Scope of the Symposium
This symposium is to provide a forum for discussing all the important issues in computational condensed matter physics and materials science. The principal purpose of the symposium is to offer an opportunity for exchanging ideas and enjoying in-depth discussion in both methodology in computational physics and chemistry and its application to materials.
Current high performance computing utilizes various architectures such as multi-core massively-parallel nodes or sytem-on-a-chip (SOC) accelerators, and now supercomputers with its performance more than 10 PFLOPS machines are available. Such supercomputers, however, are already monsters to materials scientists. Collaboration with computer scientists to introduce new algorithms and even new mathematical schemes is imperative in computational science. We call this new stage of computational materials science in this century computics.
One of the purposes of this symposium is thus to facilitate successful collaboration between computational science and computer science thorough discussions on the important issues in materials science. Additionally, we hope to promote constructive discussion and collaborations between material designers (i.e., computational scientists) and experimental scientists by addressing specific individual issues in realizing new functional materials.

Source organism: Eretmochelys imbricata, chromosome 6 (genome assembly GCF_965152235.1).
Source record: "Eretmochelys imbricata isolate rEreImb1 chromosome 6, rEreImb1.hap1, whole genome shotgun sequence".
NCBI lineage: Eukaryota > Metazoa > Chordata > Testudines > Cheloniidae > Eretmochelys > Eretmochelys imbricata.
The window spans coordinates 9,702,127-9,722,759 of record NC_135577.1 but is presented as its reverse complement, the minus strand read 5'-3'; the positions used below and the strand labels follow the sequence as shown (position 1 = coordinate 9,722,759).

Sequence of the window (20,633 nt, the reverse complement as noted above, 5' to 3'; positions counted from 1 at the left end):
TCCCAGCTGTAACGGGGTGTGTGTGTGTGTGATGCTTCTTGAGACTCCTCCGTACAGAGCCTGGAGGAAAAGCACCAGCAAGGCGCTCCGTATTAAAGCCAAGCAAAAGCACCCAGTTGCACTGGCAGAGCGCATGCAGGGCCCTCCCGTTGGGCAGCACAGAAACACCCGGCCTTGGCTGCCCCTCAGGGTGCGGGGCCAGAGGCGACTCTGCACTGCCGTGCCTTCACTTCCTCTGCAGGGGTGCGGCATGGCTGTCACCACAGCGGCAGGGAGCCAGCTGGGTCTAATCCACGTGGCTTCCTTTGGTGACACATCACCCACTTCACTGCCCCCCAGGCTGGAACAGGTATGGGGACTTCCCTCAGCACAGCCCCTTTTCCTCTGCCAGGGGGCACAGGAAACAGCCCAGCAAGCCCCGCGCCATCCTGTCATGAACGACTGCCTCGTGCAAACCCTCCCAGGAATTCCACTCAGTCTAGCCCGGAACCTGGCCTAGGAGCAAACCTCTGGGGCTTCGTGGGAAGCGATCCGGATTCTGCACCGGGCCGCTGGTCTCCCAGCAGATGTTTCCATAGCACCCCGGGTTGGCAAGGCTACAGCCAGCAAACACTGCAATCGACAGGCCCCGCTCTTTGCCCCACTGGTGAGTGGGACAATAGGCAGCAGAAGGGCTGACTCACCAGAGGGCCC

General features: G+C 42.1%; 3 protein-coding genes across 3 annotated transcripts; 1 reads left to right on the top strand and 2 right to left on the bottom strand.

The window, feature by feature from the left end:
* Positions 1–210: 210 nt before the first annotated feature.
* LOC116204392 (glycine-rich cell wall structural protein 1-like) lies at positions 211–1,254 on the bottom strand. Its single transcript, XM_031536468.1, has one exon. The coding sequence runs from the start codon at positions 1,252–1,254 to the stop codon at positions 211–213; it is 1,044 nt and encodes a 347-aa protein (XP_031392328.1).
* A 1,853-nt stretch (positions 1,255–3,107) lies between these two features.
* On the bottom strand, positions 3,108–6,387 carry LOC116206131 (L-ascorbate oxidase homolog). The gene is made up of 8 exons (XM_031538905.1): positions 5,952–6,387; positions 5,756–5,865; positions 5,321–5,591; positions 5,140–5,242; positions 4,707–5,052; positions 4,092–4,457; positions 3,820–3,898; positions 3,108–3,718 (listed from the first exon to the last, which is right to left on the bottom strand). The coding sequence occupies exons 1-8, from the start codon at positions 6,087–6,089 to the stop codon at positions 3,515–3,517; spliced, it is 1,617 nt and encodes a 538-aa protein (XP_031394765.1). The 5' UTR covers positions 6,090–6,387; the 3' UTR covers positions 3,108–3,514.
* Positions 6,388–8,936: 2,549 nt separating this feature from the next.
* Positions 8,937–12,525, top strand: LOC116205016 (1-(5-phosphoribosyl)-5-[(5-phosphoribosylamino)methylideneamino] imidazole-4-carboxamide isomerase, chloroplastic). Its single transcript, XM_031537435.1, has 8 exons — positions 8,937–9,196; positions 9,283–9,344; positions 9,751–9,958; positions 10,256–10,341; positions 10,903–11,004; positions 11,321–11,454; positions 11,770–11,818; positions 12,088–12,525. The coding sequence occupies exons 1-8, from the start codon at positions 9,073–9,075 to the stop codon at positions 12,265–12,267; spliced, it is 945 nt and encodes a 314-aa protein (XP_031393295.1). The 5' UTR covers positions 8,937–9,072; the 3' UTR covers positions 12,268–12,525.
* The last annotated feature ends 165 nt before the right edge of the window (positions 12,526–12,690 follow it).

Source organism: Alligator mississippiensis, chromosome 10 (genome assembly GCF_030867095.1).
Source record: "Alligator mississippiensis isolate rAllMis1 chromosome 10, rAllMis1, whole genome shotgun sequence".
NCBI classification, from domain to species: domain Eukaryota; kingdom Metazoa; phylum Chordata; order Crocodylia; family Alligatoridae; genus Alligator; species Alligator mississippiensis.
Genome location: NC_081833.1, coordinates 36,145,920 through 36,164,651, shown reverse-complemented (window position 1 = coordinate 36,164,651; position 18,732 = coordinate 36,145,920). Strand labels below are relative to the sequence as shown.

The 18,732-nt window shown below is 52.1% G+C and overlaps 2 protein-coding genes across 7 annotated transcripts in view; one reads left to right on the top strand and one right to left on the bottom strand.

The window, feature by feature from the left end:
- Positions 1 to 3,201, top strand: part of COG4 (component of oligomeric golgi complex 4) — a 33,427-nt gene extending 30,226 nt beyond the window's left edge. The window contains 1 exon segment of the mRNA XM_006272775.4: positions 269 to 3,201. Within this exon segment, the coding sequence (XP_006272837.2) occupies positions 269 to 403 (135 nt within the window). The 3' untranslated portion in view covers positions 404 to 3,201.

Topics to be discussed in the symposium include, but not limited to:
- Developments and applications of density functional theory
- Developments and applications of first-principles-based schemes to strongly-correlated systems
- Developments and applications of the first-principles-based schemes to superconductivity
- Developments and applications of the first-principles-based schemes to excited systems
- Developments and applications of the first-principles-based schemes to dynamical phenomena in matter
- Free-energy exploration in reactions in materials
- Non-equilibrium dynamics and Thermal physics
- Electron transport in nano-scale structures
- Ultra-fast dynamics
- Quantum effects of proton and muon in materials
- Bioscience through multi-scale simulations
- New algorithms for next generation architectures
- New mathematical schemes in materials science
- Computational materials design through advanced simulations
- Materials exploration in next-generation electronics and spintronics
The symposium is organized by a consortium, Scientific Research on Innovative Areas, a MEXT Grant-in-Aid Project "Materials Design through Computics: Complex Correlation and Non-equilibrium Dynamics" (http://computics-material.jp/index-e.html), and by a consortium, Computational Materials Science Initiative (CMSI) (http://www.cms-initiative.jp/en).